Fighting domestic violence shouldn't mean revoking Aboriginal rights

Rosie Batty: "Let's put it in its context, this is terrorism in Australia".

Rosie Batty: "Let's put it in its context, this is terrorism in Australia". Photo: Thom Rigney

Australian of the year Rosie Batty was right to criticise the federal government's allocation of a mere $16 million over three years to family violence in last week's budget. By comparison, more than a billion dollars was set aside for national security measures, an issue that is arguably costing fewer Australian lives at the present time. 

Yet, when it comes to introducing oppressive legislation on the basis of race, state and federal governments suddenly seem to become incredibly concerned about violence against women. West Australian Premier Colin Barnett recently sited the high rates of domestic and family violence as justification for the proposed closure of between 100 and 150 communities.

If preventing violence against women really does justify the shutting down of remote communities, why is a women's shelter which services 50 remote communities on the Dampier Peninsula having to wind up operations in a month's time due to lack of funding? The Djarindjin safe house - a community-driven shelter run by women who have themselves escaped violence – had a funding renewal application knocked back by the Federal Government, according to the ABC report. The region stands to lose not only a key support mechanism for women, but also a model of self-determination and culturally-appropriate service delivery.

"If the governments truly believe the safety of Aboriginal women to be paramount, why are the very services which save ...

"If the governments truly believe the safety of Aboriginal women to be paramount, why are the very services which save lives underfunded?" Photo: Kate Geraghty

Even if remote Aboriginal women believed the governments were acting in their interests, there are still no guarantees they will be able to access appropriate support in more populated regions. Last year, the family of Andrea Pickett, a Perth-based mother murdered by her estranged husband in 2009, took action against the West Australian government and police for repeatedly failing to act upon reports of restraining order breaches, despite Ms Pickett stating she feared for her life. Additionally, the day before she was murdered, Ms Pickett had been told by Crisis Care they were unable to provide her with accommodation.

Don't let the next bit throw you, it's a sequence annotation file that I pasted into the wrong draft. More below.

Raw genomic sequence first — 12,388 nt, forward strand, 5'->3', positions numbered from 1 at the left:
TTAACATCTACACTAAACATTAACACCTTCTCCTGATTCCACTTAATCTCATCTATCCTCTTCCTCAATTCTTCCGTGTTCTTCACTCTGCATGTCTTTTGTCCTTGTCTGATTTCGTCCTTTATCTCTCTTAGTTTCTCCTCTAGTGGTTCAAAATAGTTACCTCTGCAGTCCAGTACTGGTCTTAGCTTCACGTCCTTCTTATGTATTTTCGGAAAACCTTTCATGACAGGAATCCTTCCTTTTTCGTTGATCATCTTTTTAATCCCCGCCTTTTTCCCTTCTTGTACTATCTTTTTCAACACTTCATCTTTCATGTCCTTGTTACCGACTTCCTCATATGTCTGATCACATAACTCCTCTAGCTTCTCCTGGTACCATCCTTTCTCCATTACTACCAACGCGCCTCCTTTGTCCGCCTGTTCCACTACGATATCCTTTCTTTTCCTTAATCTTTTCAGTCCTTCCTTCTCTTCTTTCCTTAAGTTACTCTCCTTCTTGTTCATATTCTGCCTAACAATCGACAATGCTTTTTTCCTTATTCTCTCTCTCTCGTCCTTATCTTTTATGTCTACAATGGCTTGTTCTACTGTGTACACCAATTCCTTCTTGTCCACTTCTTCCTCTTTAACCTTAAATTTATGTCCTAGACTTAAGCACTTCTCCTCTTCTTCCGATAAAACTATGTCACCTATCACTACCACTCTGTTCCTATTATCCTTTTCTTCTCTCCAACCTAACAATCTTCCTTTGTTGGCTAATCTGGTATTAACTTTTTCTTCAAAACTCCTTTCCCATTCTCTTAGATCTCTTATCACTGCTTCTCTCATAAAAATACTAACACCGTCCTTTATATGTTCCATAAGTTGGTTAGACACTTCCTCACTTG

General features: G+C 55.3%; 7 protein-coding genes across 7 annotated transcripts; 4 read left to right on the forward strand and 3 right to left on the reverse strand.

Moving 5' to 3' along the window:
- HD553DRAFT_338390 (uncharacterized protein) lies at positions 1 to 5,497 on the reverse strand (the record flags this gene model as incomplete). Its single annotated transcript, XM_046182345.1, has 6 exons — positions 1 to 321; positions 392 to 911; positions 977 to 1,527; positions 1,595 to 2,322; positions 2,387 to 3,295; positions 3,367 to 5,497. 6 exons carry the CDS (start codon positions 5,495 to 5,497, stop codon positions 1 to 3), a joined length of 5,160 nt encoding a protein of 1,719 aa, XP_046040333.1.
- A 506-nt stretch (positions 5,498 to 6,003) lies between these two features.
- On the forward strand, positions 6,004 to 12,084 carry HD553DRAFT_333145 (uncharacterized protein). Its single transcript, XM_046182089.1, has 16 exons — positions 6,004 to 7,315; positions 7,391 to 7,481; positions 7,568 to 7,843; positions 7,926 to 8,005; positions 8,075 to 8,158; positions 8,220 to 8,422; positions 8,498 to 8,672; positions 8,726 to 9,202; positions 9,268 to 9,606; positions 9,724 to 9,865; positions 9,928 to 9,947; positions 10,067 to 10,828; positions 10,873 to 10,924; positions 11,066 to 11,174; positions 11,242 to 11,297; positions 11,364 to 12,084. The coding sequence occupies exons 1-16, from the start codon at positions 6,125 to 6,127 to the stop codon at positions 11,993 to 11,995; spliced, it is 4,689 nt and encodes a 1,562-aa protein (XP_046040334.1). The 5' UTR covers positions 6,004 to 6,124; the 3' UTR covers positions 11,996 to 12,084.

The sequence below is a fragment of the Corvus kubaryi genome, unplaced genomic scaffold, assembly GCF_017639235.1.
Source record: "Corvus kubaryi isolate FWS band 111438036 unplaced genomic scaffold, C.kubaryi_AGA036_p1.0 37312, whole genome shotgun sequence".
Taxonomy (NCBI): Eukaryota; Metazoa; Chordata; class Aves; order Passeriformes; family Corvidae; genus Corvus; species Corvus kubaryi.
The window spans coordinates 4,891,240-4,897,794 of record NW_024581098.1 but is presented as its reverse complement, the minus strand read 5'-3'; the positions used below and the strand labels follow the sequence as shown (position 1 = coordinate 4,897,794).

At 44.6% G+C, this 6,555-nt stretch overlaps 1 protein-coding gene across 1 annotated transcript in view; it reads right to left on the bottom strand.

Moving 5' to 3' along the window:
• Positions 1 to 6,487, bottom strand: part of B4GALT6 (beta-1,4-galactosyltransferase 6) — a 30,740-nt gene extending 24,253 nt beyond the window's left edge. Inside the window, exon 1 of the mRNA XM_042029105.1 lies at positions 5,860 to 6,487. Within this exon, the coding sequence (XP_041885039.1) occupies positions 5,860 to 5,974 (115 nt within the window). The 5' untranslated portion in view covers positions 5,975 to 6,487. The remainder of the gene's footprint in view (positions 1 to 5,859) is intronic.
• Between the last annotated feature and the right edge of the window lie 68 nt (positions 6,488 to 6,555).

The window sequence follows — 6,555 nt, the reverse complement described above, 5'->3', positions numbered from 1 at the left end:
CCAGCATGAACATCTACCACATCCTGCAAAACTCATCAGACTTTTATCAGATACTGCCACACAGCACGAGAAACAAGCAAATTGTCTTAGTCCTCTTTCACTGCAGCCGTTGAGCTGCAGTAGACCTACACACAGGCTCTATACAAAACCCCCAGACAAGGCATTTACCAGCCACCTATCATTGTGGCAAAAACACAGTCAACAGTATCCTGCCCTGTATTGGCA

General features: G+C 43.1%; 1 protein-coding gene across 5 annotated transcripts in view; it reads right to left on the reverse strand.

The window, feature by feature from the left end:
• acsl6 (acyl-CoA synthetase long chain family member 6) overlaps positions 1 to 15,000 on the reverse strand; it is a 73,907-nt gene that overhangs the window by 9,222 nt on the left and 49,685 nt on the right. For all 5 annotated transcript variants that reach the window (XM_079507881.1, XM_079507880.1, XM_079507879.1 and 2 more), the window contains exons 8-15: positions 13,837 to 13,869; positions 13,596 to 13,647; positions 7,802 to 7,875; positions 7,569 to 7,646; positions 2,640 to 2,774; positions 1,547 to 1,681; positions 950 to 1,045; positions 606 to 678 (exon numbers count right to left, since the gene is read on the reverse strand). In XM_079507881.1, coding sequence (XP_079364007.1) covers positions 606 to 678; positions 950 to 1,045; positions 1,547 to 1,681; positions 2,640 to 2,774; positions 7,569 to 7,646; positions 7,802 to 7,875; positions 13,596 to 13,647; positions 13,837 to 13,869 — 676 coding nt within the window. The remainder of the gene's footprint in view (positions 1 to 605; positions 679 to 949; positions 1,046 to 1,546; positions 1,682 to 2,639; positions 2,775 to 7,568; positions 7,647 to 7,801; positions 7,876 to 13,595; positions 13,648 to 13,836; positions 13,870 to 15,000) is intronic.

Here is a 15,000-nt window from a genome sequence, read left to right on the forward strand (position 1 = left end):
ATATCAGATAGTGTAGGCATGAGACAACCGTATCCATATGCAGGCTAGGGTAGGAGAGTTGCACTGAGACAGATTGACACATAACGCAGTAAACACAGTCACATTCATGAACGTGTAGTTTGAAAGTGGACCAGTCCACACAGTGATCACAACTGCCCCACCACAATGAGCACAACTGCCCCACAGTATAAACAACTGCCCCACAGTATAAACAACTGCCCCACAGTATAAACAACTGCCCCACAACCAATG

Likewise, the family of 18-year-old Perth resident Colleen Tae Ford say police were aware she was a victim of domestic violence two months before she was murdered by her partner in October 2013. It is alleged police took a statement when Ms Ford was hospitalised from a beating and resultant still-birth, yet failed to act upon it. Both of these cases are devastating and, in both circumstances, it is alleged these women were failed by the systems supposed to protect them, despite being city-based and apparently having services at their disposal.

In a recent partial retraction of his previous statements, Premier Barnett said his aim was to create a "hub and orbit" scenario where larger centres were better resourced and smaller communities could access these services more readily, similar to what operates in parts of the Northern Territory. I do wonder whether he looked at NT examples closely.

While the safety of Aboriginal women was used as a justification for Northern Territory Intervention measures introduced by the Howard Government, only last week the Alice Springs Women's Shelter was reported as struggling to cope with the sheer level of demand for their service, with Aboriginal women significantly over-represented as clients. Likewise, it was reported in 2010 that Indigenous women in the NT were being hospitalised for assault at 80 times the rate of non-Indigenous women. NT services which support victims of violence and rehabilitate offenders are stretched due to the ongoing demands of servicing large areas on limited resources.

If the governments truly believe the safety of Aboriginal women to be paramount, why are the very services which save lives underfunded or not being implemented in as many communities as possible? Are the plights of Aboriginal women merely being used as a smokescreen by the governments while they try to introduce laws to further negate Aboriginal rights? Also, considering how comparatively low the federal funding is for domestic violence initiatives, the lives of women in general appear to not be of great importance to governments. The chances of them, therefore, really caring about Aboriginal women are slim.

Aboriginal women make up at least 11 per cent of the 37 victims listed in the Counting Dead Women tally this year, despite accounting for less than three per cent of the Australian female population. Yet, it appears vulnerable Aboriginal women will be left wanting services while alternate government agendas play out. It's a travesty and, until Aboriginal women do matter to these governments, the toll will continue to grow.

Celeste Liddle will be appearing at the Women of the World Festival in Brisbane from 9-21 June. It's a weekend program of talks, speed mentoring and cultural activities. For information on tickets and program details, visit WOW Brisbane.